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272 F.3d 925, 927 (7th Cir. 2001) (emphasis added). Given the disputed facts here, summary judgment on qualified immunity is inappropriate, and Defendant's motion must be denied.

B. The Law Was Clearly Established

In contesting whether the law concerning searches and seizures in public workplaces was clearly established when Defendant installed the covert video surveillance equipment, both Plaintiff and Defendant rely on O'Connor v. Ortega, 480 U.S. 709, 107 S.Ct. 1492, 94 L.Ed.2d 714 (1987). O'Connor concerned a doctor's claim that authorities improperly searched his office at a state hospital and focused on whether the doctor had a reasonable expectation of privacy in his office and what the appropriate Fourth Amendment standard was for searches in public workplaces. O'Connor, 480 U.S. at 771-72. Defendant argues that O'Connor produced only a plurality opinion and thus did not produce a settled analytical framework for deciding whether a public employer's investigation of workplace-related misconduct intrudes on constitutionally protected privacy interests. Plaintiff, by contrast, argues that O'Connor clearly established that a reasonableness inquiry controls the search of public workplaces.[4]

As an initial point of analytic organization, both Plaintiff and Defendant rely on cases decided after the alleged installation of the covert video surveillance equipment in May 2007. Plaintiff cites to district court cases from outside the Seventh Circuit: Carter v. County of Los Angeles, 770 F.Supp.2d 1042 (C.D. Cal. 2011); John Doe v. Dearborn Public Schools, No. 06-CV-12369-DT, 2008 WL 896066 (E.D. Mich. Mar. 31, 2008); and Avila v. Valentin-Maldonado, No. 06-1285(RLA), 2008 WL 747076 (D.P.R. Mar. 19, 2008). Likewise, Defendant relies on dicta from City of Ontario v. Quon, 560 U.S. 746, 130 S.Ct. 2619, 177 L.Ed.2d 216 (2010), addressing O'Connor and the state of the law in 2010. Because these cases were all decided after May 2007, they cannot have clearly established the law at the time. See Cygnar v. City of Chic., 865 F.2d 827, 846 (7th Cir. 1989) (examining only cases decided before the events at issue in analyzing how clearly established the law was for qualified immunity).

The one case Plaintiff cites decided prior to the video equipment's installation, Trujillo v. City of Ontario, 428 F.Supp.2d 1094 (C.D. Cal. 2006), is a district court case from outside this circuit which rested its holding largely on Ninth Circuit precedent.[5] But " [w]hen looking at closely analogous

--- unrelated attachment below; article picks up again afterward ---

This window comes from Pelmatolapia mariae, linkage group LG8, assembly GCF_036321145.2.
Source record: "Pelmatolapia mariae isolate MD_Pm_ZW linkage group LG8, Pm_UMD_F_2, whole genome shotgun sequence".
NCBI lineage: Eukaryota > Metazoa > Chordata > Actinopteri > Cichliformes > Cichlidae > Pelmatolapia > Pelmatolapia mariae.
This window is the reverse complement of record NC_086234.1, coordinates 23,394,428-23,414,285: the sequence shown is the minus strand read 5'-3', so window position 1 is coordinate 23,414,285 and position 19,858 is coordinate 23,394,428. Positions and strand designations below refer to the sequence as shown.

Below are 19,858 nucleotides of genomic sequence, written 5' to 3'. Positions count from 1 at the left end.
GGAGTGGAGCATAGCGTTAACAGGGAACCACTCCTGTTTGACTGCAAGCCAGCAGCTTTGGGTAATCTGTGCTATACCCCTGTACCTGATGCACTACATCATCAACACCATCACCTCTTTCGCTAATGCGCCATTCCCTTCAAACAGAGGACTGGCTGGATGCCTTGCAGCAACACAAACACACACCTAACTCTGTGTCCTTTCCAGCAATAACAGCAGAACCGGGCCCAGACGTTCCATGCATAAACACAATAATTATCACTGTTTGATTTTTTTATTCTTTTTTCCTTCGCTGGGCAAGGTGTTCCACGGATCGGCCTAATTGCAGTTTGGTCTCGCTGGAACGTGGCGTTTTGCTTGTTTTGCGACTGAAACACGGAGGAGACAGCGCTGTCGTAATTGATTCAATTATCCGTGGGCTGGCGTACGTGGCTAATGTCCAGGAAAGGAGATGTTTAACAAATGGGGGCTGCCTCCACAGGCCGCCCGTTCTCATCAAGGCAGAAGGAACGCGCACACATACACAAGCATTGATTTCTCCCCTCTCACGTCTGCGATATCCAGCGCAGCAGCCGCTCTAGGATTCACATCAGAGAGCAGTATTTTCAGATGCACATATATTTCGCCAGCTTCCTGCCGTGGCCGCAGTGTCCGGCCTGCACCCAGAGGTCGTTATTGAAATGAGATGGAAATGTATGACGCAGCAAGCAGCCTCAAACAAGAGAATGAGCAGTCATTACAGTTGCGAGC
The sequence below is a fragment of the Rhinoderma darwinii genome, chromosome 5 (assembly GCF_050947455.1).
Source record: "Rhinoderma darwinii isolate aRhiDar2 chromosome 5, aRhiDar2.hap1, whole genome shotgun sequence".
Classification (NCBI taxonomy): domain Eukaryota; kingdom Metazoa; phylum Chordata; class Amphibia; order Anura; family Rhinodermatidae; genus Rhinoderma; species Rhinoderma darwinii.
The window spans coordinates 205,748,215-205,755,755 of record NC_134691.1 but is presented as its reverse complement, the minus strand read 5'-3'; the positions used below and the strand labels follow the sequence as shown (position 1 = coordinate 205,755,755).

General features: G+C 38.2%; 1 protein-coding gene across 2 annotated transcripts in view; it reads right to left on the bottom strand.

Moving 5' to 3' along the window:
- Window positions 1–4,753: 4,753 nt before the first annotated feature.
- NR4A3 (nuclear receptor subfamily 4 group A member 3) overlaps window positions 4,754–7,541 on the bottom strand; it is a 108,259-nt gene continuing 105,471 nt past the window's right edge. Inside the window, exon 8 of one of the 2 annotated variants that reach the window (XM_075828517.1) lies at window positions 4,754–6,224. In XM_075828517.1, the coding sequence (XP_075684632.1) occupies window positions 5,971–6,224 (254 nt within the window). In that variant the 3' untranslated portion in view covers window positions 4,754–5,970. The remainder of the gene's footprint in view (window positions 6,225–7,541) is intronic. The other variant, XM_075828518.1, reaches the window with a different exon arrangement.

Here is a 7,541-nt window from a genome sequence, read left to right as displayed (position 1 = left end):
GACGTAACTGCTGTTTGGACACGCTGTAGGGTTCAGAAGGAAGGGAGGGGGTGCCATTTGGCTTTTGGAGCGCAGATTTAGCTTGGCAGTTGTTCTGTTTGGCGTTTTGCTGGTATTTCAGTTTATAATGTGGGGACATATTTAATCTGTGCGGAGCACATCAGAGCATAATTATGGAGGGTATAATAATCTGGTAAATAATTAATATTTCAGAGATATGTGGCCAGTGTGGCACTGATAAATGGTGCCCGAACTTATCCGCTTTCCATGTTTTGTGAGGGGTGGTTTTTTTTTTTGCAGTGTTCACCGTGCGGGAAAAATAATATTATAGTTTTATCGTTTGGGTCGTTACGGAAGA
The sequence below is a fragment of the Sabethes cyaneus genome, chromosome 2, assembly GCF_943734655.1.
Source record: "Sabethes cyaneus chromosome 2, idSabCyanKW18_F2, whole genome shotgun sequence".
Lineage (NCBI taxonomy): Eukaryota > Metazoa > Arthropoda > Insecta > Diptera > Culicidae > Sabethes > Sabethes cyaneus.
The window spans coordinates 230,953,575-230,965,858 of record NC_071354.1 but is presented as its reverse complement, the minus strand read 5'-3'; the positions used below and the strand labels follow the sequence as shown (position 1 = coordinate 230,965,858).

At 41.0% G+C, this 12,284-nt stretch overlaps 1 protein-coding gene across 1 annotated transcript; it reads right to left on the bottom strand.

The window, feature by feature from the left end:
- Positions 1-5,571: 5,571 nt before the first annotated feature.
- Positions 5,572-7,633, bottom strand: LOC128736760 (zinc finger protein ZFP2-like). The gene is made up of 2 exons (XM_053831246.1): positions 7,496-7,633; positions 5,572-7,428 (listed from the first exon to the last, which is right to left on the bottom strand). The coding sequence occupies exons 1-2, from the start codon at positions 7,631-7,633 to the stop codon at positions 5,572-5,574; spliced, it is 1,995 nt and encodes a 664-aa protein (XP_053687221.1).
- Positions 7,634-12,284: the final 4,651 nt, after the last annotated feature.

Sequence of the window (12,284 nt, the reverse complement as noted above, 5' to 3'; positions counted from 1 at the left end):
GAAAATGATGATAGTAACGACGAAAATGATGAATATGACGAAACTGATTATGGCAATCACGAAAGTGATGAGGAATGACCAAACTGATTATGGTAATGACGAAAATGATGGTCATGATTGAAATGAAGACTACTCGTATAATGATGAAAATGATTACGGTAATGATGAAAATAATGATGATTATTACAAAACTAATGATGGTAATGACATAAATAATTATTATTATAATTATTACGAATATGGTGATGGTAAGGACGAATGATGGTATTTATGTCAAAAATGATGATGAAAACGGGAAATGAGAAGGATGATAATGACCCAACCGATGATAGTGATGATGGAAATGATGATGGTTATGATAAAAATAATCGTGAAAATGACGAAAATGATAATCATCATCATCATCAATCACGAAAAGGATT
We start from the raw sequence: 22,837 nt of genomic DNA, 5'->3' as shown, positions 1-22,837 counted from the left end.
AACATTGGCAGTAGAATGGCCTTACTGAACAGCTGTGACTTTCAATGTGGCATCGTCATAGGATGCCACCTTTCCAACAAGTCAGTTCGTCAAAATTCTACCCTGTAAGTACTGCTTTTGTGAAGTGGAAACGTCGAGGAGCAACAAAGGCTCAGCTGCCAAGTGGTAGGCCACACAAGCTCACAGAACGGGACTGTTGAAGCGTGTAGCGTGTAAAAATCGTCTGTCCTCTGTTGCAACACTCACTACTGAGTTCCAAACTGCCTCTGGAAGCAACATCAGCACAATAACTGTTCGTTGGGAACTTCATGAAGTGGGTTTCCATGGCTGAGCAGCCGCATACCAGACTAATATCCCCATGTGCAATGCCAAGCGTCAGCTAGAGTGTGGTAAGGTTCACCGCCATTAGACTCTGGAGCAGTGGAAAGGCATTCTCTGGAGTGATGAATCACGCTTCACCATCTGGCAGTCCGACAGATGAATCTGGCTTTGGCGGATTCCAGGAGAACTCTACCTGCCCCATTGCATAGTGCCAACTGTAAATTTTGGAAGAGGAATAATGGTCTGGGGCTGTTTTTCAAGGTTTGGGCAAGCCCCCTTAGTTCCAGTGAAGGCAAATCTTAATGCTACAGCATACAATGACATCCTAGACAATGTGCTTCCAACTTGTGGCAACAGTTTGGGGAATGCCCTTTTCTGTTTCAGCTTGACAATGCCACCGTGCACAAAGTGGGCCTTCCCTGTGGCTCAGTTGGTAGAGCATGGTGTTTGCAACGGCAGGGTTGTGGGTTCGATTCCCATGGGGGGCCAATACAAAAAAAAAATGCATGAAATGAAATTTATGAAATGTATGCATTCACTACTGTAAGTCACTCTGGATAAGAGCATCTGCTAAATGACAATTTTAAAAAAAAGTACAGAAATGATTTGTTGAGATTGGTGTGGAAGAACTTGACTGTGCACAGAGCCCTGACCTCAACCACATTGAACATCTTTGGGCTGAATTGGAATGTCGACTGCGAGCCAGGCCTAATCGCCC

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cases to determine if a right was clearly established at the time of the violation, we look first to controlling precedent on the issue from the Supreme Court and to precedent from this Circuit." Estate of Escobedo v. Bender, 600 F.3d 770, 781 (7th Cir. 2010).

After separating the wheat from the chaff, the Court agrees with Plaintiff that O'Connor clearly established the contours of the constitutional violation in this Circuit. Notwithstanding Defendant's assertion that O'Connor represents a " legal-analytical muddle," the Seventh Circuit adopted the O'Connor plurality's reasonableness analysis almost a decade before the installation of the covert video surveillance equipment. See Shields v. Burge, 874 F.2d 1201, 1203-04 (7th Cir. 1989) (adopting O'Connor plurality's reasonableness analysis); see also United States v. Fernandes, 272 F.3d 938, 942 (7th Cir. 2001) (noting adoption of O'Connor plurality's standard). Cutting through the " muddle," the Seventh Circuit held that " [t]he essential principle that [ O'Connor ] teaches is that an employer's workplace search must be reasonable." Shields, 874 F.2d at 1204. As Plaintiff points out, the plurality in O'Connor held that determining whether a governmental employer's search or seizure is reasonable depends on two factors: First, whether the search was " justified at its inception," and second, whether the search " as actually conducted was reasonably related in scope to the circumstances which justified the interference in the first place." O'Connor, 480 U.S. at 726. The Seventh Circuit adopted this two-pronged analysis prior to the installation of the covert surveillance equipment that occurred in this case. See Fernandes, 272 F.3d at 942. (" To be considered legally valid under the plurality's reasoning, a search must be reasonable in both its inception and scope." ). This clearly established the contours and requirements of the law concerning a public employer's search of a workplace office at the time the Defendant installed the covert surveillance equipment.

Lastly, the Court addresses Defendant's mistaken insistence that O'Connor 's lack of a majority holding more generally means it cannot have produced clearly established law. This argument may have the veneer of sense, but it is legally misplaced. A controlling holding may be gleaned from a plurality opinion. Marks v. United States, 430 U.S. 188, 193, 97 S.Ct. 990, 51 L.Ed.2d 260 (1977) (" When a fragmented Court decides a case and no single rationale explaining the result enjoys the assent of five Justices, the holding of the Court may be viewed as that position taken by those Members who concurred in the judgments on the narrowest grounds[.]" ); see also Ben's Bar, Inc. v. Vill. of Somerset, 316 F.3d 702, 722 (7th Cir. 2003) (same). Moreover, the Seventh Circuit performed this very analysis of O'Connor, found that there was no distinction between Justice Scalia's concurring opinion and the plurality opinion, and concluded that the plurality opinion controlled.[6] Shields, 874 F.2d at 1203. Defendant's contention that a plurality opinion ipso facto produces no clearly established law lacks merit; O'Connor clearly established the law at the time of the alleged installation of the covert video surveillance equipment.

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IV. Conclusion

For the reasons stated herein, the Court denies Defendant William Adkins motion for qualified immunity [61].

SO ORDERED.